On February 20, 2012, drilling commenced on a deep exploratory borehole at the sprawling 30,000-acre Thomas Hill Energy Center in north-central Missouri.
The deep borehole, the second of four that are being drilled at Missouri power plant sites, will extend into the Pre-Cambrian granite and, at a projected depth of 3,500 feet, will be among the deepest ever drilled in Missouri.
The boreholes are being drilled for the Missouri Carbon Sequestration Project, a federally-funded research project designed to assess the feasibility of storage, or sequestration, of carbon dioxide in deep sandstone formations beneath Missouri.
Shown above: Installation of casing in borehole number 1 at John Twitty Energy Center
I am serving as Co-Principal Investigator for this unique project, working with project partners that include the largest electric utilities in the state: Ameren Missouri, Associated Electric Cooperative, Inc., City Utilities of Springfield, Kansas City Power & Light, and The Empire District Electric Company. Research partners include City Utilities, Missouri University of Science & Technology, Missouri State University, and the Missouri Department of Natural Resources. Project oversight is provided by the Department of Energy through the National Energy Technology Laboratory.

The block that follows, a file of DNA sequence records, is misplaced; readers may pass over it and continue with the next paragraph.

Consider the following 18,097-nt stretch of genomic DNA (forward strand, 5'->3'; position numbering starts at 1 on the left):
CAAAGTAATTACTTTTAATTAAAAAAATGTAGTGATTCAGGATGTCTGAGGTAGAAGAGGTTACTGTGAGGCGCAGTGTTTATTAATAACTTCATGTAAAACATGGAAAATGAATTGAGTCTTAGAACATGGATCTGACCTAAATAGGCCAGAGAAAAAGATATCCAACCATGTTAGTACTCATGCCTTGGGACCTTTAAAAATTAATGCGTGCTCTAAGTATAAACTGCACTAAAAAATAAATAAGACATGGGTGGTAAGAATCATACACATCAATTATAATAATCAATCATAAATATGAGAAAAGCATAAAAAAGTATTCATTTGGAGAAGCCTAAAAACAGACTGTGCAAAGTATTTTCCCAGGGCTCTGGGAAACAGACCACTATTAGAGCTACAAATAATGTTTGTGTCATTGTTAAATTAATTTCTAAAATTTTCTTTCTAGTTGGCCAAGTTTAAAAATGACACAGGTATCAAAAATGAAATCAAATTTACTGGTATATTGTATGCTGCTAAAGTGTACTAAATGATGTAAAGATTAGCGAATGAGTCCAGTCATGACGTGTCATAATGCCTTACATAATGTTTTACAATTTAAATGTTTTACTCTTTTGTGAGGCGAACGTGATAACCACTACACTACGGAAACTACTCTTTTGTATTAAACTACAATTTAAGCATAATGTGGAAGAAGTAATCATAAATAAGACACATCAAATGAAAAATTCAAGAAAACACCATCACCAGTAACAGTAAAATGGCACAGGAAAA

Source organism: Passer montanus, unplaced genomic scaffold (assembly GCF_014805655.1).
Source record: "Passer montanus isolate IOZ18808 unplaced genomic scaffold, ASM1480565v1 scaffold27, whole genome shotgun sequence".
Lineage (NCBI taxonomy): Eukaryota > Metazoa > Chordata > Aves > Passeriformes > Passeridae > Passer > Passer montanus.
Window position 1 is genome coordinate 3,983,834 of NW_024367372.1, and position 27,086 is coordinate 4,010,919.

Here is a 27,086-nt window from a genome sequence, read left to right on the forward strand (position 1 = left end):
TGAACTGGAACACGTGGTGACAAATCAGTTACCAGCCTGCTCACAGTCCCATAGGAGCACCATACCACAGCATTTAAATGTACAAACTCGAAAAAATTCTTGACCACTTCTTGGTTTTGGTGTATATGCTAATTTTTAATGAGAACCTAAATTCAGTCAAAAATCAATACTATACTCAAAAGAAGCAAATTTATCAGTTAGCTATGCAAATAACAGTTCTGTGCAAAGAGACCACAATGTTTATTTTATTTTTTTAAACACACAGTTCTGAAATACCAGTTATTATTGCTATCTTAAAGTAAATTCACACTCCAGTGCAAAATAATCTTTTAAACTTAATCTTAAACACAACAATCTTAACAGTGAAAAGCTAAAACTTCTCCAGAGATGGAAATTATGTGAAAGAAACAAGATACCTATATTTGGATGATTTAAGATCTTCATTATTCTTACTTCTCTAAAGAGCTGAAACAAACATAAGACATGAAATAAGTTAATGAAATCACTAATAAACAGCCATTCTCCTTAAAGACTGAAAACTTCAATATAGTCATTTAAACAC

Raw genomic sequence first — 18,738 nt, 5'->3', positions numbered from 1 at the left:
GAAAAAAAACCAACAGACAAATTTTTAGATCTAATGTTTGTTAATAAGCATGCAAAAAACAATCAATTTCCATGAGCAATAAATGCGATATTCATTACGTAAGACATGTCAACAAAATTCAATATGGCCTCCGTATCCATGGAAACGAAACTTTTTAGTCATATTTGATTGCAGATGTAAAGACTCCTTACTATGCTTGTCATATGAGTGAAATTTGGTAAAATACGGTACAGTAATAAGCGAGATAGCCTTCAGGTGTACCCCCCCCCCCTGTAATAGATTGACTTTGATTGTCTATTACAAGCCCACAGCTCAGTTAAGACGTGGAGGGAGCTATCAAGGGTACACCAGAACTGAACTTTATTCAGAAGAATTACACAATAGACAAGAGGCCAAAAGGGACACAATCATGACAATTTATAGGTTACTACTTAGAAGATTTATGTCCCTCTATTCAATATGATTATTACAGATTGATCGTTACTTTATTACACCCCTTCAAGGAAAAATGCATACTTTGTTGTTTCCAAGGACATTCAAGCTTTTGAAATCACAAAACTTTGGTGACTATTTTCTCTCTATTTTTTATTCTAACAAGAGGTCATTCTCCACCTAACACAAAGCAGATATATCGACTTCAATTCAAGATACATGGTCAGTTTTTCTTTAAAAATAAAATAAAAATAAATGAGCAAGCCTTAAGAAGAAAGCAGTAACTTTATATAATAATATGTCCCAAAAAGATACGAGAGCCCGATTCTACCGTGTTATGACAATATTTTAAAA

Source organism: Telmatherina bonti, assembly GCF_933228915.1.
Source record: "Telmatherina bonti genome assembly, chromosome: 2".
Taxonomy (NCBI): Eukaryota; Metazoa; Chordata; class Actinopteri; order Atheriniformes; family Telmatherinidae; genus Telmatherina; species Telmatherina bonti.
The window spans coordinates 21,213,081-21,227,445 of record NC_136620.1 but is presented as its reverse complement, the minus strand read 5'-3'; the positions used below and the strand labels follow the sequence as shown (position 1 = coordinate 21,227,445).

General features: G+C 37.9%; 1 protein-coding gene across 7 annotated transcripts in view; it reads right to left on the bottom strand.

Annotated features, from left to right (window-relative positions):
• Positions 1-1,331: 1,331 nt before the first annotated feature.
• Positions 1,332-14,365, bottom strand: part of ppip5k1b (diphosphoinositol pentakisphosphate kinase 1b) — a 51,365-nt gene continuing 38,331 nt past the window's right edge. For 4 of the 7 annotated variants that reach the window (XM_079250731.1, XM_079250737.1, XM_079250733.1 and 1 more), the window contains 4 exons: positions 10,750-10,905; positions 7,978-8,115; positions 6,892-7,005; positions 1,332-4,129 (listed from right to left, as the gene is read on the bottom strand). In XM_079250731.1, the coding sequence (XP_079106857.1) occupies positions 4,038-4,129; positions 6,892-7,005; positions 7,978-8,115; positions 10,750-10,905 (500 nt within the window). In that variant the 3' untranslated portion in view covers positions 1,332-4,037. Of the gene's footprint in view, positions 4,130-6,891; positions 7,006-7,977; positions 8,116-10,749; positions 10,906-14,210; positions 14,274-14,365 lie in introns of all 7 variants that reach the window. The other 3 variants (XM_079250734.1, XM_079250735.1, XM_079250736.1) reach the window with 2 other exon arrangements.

The impact of carbon dioxide emissions has been hotly debated for several years. Should the federal government decide to regulate these emissions, sequestration of carbon dioxide in deep geologic formations will become a very important component of our nation’s energy strategy. Several dozen such research projects are underway nationwide, but the Missouri Carbon Sequestration Project stands alone as the only state-wide assessment of carbon sequestration capability.
Given the knowledge and understanding gained through this important project, GeoEngineers hopes to work with other states, and other utility groups, to complete similar assessments.
I will provide periodic updates on progress and findings, and will welcome your thoughts on carbon sequestration technology.